Engineering Can Wait

31 Mar

Even though I have 2 degrees from Boston University and live 15 minutes from campus, I’m not a big BU alumni. Maybe it’s because there wasn’t a big fraternity scene or football tailgating parties. For me, it was the city of Boston itself that’s the attraction. Since BU is 1 mile long and a block wide, the campus really becomes the city itself. So I’ve ignored BU attempts at bringing me back.


The one sport BU is good at is hockey and they’ve been ranked #1 most of this year and are going to the Frozen Four next week. Watching hockey on HD with the boys is almost as good as watching the games live so I’ve been caught up in the BU spirit. And then BU got me at a weak moment and I said, “Yes” to attending a BU Engineering industry night last week.

I’m back on campus, walking thru the student union and knowing that I can’t even pass for a grad student getting their PhD. Obviously not a professor, maybe the parent of one of these kids. Go into the dining room where they’re hosting the event and take a big breath.

The room is full of engineering seniors wanting to mingle with alumni and ask what’s it’s like in the real world. No speeches, just a quick intro and then mingle the crowd so that the kids could ask us questions one-on-one. I told the crowd, “I don’t know why BU ENG asked me to attend as I got out of engineering and into sales within 2 years of graduating BU.” Of all the other alumni, only 1 other wasn’t still in engineering and he was a patent attorney. I figured I’d be left alone for the next 2 hours, scorned for going to the dark side of sales.

Instead, I was mobbed. And I really enjoyed talking with them and was glad I attended. Why? Because I can remember being in their place and knowing I had spent so many hours studying to be an engineer, hours that my English and Business major friends were spending in the bars downtown. I can remember that eager but tight feeling of, “I have to get a Engineering job right now” without realizing that working for the next 40 years is what’s ahead of me. After all, I thought 30 year olds were due Social Security benefits when I was graduating BU. Just no concept of 4 years of school vs 40 years of working.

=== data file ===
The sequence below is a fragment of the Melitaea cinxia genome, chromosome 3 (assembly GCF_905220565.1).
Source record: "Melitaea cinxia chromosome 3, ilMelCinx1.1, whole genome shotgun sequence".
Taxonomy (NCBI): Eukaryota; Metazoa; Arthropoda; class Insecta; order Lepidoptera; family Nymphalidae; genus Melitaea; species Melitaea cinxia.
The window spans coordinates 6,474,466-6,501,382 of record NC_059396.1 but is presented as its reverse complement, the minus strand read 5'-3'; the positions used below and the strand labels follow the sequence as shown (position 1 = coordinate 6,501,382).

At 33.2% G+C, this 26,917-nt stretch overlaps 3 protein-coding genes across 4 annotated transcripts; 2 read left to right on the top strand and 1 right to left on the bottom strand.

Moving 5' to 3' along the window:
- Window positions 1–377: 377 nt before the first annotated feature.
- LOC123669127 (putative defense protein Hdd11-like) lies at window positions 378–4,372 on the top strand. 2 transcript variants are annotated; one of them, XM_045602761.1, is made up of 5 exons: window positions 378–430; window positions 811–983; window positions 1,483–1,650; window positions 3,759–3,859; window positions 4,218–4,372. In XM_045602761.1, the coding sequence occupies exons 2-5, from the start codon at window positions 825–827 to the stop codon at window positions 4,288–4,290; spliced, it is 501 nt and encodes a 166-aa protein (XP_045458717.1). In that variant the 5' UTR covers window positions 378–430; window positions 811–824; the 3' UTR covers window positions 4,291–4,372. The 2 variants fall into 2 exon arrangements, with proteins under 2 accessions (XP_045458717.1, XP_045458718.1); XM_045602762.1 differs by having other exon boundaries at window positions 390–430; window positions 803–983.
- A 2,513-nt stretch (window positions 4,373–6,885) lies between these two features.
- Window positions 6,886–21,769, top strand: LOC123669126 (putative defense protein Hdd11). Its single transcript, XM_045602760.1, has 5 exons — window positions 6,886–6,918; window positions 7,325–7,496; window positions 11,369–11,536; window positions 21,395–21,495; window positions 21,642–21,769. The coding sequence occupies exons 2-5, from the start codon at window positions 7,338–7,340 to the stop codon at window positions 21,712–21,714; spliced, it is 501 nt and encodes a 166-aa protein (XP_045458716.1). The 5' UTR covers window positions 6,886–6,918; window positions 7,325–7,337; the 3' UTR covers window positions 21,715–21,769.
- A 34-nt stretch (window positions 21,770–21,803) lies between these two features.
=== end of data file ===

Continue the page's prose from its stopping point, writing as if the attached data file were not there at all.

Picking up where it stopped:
What these kids wanted to hear from me that it’s OK not to do the expected and get the obligatory engineering job right away. So I told them it’s OK. Be a (gasp) sales person. Join the Peace Corp, get a teaching job, be a bartender or ski instructor, travel the world if you can. Take some time to discover what you love to do. That job will be waiting when you’re ready.


3 Responses to “Engineering Can Wait”

  1. The RainMaker Maker April 8, 2009 at 8:55 pm #

    When my son graduated from college with a BSME, he took a position as a consultant with Accenture. We used to talk about his work and I remember asking him why his company hired him if they did not intend for him to do engineering. His response was, “Getting the ME degree taught me how to think in an organized manner.”

    Great post!

  2. Poilisab April 10, 2009 at 9:39 pm #

    great site this terrific to see you have what I am actually looking for here and this this post is exactly what I am interested in. I shall be pleased to become a regular visitor 🙂

  3. Mark Chapin May 6, 2009 at 9:00 am #

    I think it is great that you told these kids the truth. The fact is, and it is easy to see in retrospect, that college is more about learning to be an independent person and help make the step from adolescent to adult. If all you are interested in is becoming a engineer (or whatever) and get the first job you can, then perhaps you are better suited for a trade school. If you are interested in becoming a professional with a career track and the tools to navigate the WORLD, then you graduate college with a tool box that expands beyond your specialty.

    It is great that the students you spoke with can understand that there are no certainties in the world. Anything can change, and does. Jobs, careers, marriages, and even life itself are temporary and constantly in flux, but that is a lesson that you can only learn years out of school. Hopefully college will help prepare these students for that reality.

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